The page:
An Open Letter to the Perfectionist

To the perfectionist who needs to hear this,

Let me start by saying it’s okay to not be perfect. Nobody is. Hannah Montana said it herself. However, I know how hard it is to actually believe that. No matter how many times people say that to me, I refuse to listen. And you’re probably the same way because you think you might be the exception to the rule. As much as I hate to say it, there is no exception to the rule. Nobody can be perfect. 

Perfectionism works its way into so many aspects of our lives. It shows up in the way we work, the way we look, the way we speak, the way we act. You name it, and perfectionism will rear its ugly head into that part of your life. Perfectionism doesn’t look the same for everybody either. My bedroom might not always be the cleanest, but I feel the need to be the best at everything else. Others need their spaces to be perfect and they can be more careless in other aspects of their life. It can feel inescapable sometimes. Even when you try to let go and live your life in a more carefree way, it never seems to work because old habits die hard. It’s a pattern of thoughts that have been ingrained into you. Once you start thinking that way, it’s really hard to stop. But it isn’t impossible. 

The need to be perfect is so toxic, and it is so prevalent in our lives. People all over the place tell us they don’t care if we’re not perfect, yet they’re the first ones who are disappointed in us when they realize we aren’t. So what are we supposed to do about the paradox of perfectionism?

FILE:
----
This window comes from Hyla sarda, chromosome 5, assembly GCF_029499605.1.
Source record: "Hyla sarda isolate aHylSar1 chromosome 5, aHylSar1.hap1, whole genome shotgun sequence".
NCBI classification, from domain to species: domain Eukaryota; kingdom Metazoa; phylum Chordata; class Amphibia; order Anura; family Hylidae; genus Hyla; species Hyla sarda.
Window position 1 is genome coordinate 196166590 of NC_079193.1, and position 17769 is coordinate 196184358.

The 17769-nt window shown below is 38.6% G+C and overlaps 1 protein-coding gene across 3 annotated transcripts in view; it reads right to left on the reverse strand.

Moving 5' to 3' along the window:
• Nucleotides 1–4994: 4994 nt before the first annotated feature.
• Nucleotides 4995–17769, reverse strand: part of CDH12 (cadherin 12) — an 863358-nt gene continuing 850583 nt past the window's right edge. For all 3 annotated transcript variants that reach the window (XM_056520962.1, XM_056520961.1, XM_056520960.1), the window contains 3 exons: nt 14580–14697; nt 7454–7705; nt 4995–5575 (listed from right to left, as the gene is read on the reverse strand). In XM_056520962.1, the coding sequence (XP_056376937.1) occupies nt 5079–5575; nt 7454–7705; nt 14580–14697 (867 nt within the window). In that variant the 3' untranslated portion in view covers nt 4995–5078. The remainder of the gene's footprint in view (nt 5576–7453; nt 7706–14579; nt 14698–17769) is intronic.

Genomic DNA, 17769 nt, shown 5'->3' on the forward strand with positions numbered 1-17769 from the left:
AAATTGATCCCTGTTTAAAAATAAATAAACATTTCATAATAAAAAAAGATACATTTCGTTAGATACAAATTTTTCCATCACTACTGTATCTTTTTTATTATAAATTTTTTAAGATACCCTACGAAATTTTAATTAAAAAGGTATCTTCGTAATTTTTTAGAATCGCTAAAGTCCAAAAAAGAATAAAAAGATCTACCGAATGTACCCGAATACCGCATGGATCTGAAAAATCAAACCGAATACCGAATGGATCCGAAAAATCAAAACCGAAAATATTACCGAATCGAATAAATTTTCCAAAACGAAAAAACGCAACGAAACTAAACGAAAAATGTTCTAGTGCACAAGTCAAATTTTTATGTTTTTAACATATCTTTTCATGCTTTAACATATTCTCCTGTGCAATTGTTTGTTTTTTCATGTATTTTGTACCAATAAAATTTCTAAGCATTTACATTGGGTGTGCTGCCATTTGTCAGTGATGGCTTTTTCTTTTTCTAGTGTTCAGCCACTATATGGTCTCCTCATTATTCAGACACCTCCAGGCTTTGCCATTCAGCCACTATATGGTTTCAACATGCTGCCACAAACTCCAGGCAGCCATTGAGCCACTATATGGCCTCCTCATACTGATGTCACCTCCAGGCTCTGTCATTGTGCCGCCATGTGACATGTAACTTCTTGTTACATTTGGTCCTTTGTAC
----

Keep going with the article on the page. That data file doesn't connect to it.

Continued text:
As a perfectionist myself, I waste so much time and energy worrying about what people think of me. I’ve always wanted to be the kind of girl who couldn’t care less about others’ opinions, but it seems impossible to turn that part of my brain off, no matter how hard I try. The constant pressure I put on myself to be perfect so everybody will like me can start to get so heavy I feel like I can’t breathe under its weight. Every little thing I do, say, or wear is subject to scrutiny by every single person I come across, not just those whose opinions I genuinely value. It’s to the point where I don’t even know how to measure myself anymore because my standards have just become what others expect of me. How can I possibly live up to everybody else’s standards when I don’t even have my own?

If you feel this way too, you have to know that you are definitely not alone in this. Perfectionism can be such an isolating thing because you think you must figure it all out on your own or else you’re a failure. Just as a reminder: you are not a failure if you can’t work everything out yourself. If you aren’t able to do something, it’s totally okay to ask for help when you need it. It’s not a sign of weakness, and it doesn’t mean you’re showing the world that you’re incapable either. There’s no reason to be afraid of imperfection. Not being perfect doesn’t mean you’re mediocre or anything less than wonderful. It means you’re human. And we all are. 

With love, 

Your Fellow Perfectionist